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Testing times: how can we build a system that will assess what we value?

By Blog Editor, IOE Digital, on 13 November 2018

IOE Events.
In response to the many criticisms levelled at England’s testing and assessment system, from its effects on children’s mental health to its impact on their learning, for our latest IOE debate we posed the question What if… we re-designed our school testing and assessment system from scratch?. To help us reflect on this provocation we were delighted to welcome: Ruth Dann, Associate Professor of assessment at the IOE; Tim Oates of Cambridge Assessment; Dave Mellor of AQA; and Ken Jones of the National Education Union and Goldsmiths. Their inputs sparked some lively Tweeting at #IOEDebates, and some great comments and questions from our audience.

Ken Jones took up the spirit of the ‘What if…’ debates as an invitation to some utopian thinking. He transported us to 2022 and a world in which statutory testing before the age of 16 had been suspended, with assessment’s role in school accountability replaced by sample testing to monitor national trends and a greater emphasis on school self-evaluation. This was a world in which assessment was focused on supporting pupils’ learning, in a context in which education was a collective endeavour, not a fight for pole position. Ruth Dann’s call for more criteria- rather than norm-referenced assessment
chimed with these sentiments.
Back to 2018, and we learnt from Dave Mellor just what a mammoth task reforming an assessment system is – a task that requires a lead-in time of at least 10 years (and, accordingly, a judgement of what we’ll need a decade hence). We also heard from Tim Oates that reform of one part of the assessment system has implications for another (for instance, it is the GCSE and A-level system that allows for England’s high-quality three- as opposed to four-year bachelors degree).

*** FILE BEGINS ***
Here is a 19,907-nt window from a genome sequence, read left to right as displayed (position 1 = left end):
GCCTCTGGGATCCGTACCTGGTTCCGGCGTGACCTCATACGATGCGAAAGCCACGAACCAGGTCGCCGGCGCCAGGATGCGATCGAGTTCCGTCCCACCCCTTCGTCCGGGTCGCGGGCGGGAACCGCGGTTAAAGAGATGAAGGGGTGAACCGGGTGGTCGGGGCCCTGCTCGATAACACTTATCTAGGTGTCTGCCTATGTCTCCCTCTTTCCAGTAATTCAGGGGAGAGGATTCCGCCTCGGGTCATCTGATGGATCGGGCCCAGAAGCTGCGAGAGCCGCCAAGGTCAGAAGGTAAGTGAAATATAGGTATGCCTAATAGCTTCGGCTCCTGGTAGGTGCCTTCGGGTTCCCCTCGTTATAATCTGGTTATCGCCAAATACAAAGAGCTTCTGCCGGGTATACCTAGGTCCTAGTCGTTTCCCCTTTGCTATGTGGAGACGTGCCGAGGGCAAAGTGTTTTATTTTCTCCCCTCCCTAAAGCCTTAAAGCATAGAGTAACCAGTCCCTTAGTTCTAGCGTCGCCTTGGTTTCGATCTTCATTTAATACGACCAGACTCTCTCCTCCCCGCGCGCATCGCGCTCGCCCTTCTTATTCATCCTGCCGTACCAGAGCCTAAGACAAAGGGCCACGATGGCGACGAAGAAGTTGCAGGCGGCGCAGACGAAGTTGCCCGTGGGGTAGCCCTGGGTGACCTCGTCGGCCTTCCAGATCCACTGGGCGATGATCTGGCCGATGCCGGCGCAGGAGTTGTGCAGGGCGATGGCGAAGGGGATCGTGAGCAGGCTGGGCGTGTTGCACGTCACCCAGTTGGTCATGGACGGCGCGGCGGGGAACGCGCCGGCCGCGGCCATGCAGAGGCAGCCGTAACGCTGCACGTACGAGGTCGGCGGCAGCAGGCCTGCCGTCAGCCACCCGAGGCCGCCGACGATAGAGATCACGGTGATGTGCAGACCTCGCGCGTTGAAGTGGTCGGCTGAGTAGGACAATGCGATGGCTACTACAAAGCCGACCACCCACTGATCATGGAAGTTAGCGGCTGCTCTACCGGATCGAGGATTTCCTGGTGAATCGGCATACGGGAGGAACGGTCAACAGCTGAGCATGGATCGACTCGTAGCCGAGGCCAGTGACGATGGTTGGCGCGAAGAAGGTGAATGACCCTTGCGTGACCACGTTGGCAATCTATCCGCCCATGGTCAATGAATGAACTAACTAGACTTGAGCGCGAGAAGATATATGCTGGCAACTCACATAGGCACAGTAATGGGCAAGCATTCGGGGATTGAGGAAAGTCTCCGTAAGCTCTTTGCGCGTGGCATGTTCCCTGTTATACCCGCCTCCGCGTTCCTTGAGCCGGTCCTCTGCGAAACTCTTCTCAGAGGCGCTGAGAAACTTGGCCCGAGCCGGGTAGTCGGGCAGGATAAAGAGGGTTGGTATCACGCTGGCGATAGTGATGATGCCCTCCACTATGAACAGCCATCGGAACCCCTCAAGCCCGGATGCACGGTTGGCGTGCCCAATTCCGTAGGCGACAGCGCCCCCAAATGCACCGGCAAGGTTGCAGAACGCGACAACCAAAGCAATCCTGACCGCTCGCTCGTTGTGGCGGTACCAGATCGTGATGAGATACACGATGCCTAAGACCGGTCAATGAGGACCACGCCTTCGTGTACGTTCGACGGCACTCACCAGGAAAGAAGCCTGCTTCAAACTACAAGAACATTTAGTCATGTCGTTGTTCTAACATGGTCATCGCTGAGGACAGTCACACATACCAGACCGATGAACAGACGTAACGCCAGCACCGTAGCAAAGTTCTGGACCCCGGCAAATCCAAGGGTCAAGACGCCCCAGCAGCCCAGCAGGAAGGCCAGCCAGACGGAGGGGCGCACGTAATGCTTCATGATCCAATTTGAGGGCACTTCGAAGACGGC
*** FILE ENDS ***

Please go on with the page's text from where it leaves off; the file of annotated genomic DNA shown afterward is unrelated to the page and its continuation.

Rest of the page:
Bearing those caveats in mind, how might we move towards a testing and assessment system that is less easy to caricature?  If England doesn’t have that much more high-stakes assessment than many other countries, why does it hang so heavily over our system?
Perhaps the key message was the need to put the curriculum first and build assessment from that, rather than building the curriculum from qualifications, as it currently the case. We need to decide what we value in pupils’ learning and to assess what matters in that regard.
From there, the elephant in the room is the relationship between testing and school accountability.  We are yet to see how Ofsted’s recently announced intention to place more emphasis on curriculum breadth in school inspections will play out in practice.  But we can hope that this move will help the system pay greater attention to a wider range of skills, especially those that are less easy to assess – not least the ‘soft skills’ that we’re told are becoming all the more important in the age of AI.  These are skills that are very difficult to assess, especially on a summative/high-stakes basis, and so are at greatest risk of being squeezed out if we’re too busy ‘treasuring what we’re measuring’.
Advances in the very technology that seems to be making human workers obsolete may offer a means of better assessing those skills in future. In the meantime, the pervasive impact of linking testing and assessment to school accountability remains evident in the outcome of the removal of the ‘levels’ that had been introduced alongside the National Curriculum. The policy was meant as a means of freeing the system from constraints.  In practice, levels have simply been replaced by age-related expectations, which has resulted in more intensive tracking, exacerbating dysfunctional labelling and short-term or shallow learning.
In one of the more unexpected interjections for a debate on assessment, we had reference to the film classic Casablanca – specifically, the character Captain Renault and policy makers’ shared practice of expressing shock and disdain at something they are complicit in (to save you looking this one up too, here’s the clip). The need for school accountability is not in question. But it’s not enough to offer well-meaning steering from on high about not ‘teaching to the test’ in a system in which all the drivers and pressures are in the opposite direction.